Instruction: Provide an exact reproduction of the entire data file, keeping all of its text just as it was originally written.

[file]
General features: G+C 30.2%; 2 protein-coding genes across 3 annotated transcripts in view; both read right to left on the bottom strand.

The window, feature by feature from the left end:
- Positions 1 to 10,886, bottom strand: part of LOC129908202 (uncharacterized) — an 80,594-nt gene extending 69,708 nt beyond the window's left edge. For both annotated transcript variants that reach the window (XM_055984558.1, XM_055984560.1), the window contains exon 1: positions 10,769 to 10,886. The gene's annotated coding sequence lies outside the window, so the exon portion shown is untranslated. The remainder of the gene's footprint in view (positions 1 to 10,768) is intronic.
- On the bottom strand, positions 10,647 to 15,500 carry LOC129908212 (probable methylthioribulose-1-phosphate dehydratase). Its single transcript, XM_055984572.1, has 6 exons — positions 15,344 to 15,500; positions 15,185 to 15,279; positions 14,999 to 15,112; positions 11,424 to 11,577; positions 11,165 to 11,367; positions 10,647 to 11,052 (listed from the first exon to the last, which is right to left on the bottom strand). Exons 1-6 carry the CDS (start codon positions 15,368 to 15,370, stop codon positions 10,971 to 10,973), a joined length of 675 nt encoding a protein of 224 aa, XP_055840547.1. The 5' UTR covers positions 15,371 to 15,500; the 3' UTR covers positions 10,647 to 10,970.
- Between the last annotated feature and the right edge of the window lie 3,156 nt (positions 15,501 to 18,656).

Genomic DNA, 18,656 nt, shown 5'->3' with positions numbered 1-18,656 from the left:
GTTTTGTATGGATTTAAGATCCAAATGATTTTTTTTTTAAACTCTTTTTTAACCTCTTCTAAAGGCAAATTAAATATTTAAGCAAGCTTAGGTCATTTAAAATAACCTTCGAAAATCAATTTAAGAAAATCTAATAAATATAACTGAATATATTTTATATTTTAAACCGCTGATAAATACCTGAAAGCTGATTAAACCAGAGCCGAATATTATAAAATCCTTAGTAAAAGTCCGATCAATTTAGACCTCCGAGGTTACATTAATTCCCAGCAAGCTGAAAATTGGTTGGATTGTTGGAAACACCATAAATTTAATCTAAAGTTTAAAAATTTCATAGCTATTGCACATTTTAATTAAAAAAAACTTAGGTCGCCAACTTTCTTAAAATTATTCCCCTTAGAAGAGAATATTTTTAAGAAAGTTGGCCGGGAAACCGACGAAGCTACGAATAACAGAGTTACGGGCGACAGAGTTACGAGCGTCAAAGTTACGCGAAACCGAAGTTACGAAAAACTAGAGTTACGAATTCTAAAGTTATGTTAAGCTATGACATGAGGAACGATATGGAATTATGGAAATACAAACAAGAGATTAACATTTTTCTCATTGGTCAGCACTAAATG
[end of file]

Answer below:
General features: G+C 30.2%; 2 protein-coding genes across 3 annotated transcripts in view; both read right to left on the bottom strand.

The window, feature by feature from the left end:
- Positions 1 to 10,886, bottom strand: part of LOC129908202 (uncharacterized) — an 80,594-nt gene extending 69,708 nt beyond the window's left edge. For both annotated transcript variants that reach the window (XM_055984558.1, XM_055984560.1), the window contains exon 1: positions 10,769 to 10,886. The gene's annotated coding sequence lies outside the window, so the exon portion shown is untranslated. The remainder of the gene's footprint in view (positions 1 to 10,768) is intronic.
- On the bottom strand, positions 10,647 to 15,500 carry LOC129908212 (probable methylthioribulose-1-phosphate dehydratase). Its single transcript, XM_055984572.1, has 6 exons — positions 15,344 to 15,500; positions 15,185 to 15,279; positions 14,999 to 15,112; positions 11,424 to 11,577; positions 11,165 to 11,367; positions 10,647 to 11,052 (listed from the first exon to the last, which is right to left on the bottom strand). Exons 1-6 carry the CDS (start codon positions 15,368 to 15,370, stop codon positions 10,971 to 10,973), a joined length of 675 nt encoding a protein of 224 aa, XP_055840547.1. The 5' UTR covers positions 15,371 to 15,500; the 3' UTR covers positions 10,647 to 10,970.
- Between the last annotated feature and the right edge of the window lie 3,156 nt (positions 15,501 to 18,656).

Genomic DNA, 18,656 nt, shown 5'->3' with positions numbered 1-18,656 from the left:
GTTTTGTATGGATTTAAGATCCAAATGATTTTTTTTTTAAACTCTTTTTTAACCTCTTCTAAAGGCAAATTAAATATTTAAGCAAGCTTAGGTCATTTAAAATAACCTTCGAAAATCAATTTAAGAAAATCTAATAAATATAACTGAATATATTTTATATTTTAAACCGCTGATAAATACCTGAAAGCTGATTAAACCAGAGCCGAATATTATAAAATCCTTAGTAAAAGTCCGATCAATTTAGACCTCCGAGGTTACATTAATTCCCAGCAAGCTGAAAATTGGTTGGATTGTTGGAAACACCATAAATTTAATCTAAAGTTTAAAAATTTCATAGCTATTGCACATTTTAATTAAAAAAAACTTAGGTCGCCAACTTTCTTAAAATTATTCCCCTTAGAAGAGAATATTTTTAAGAAAGTTGGCCGGGAAACCGACGAAGCTACGAATAACAGAGTTACGGGCGACAGAGTTACGAGCGTCAAAGTTACGCGAAACCGAAGTTACGAAAAACTAGAGTTACGAATTCTAAAGTTATGTTAAGCTATGACATGAGGAACGATATGGAATTATGGAAATACAAACAAGAGATTAACATTTTTCTCATTGGTCAGCACTAAATG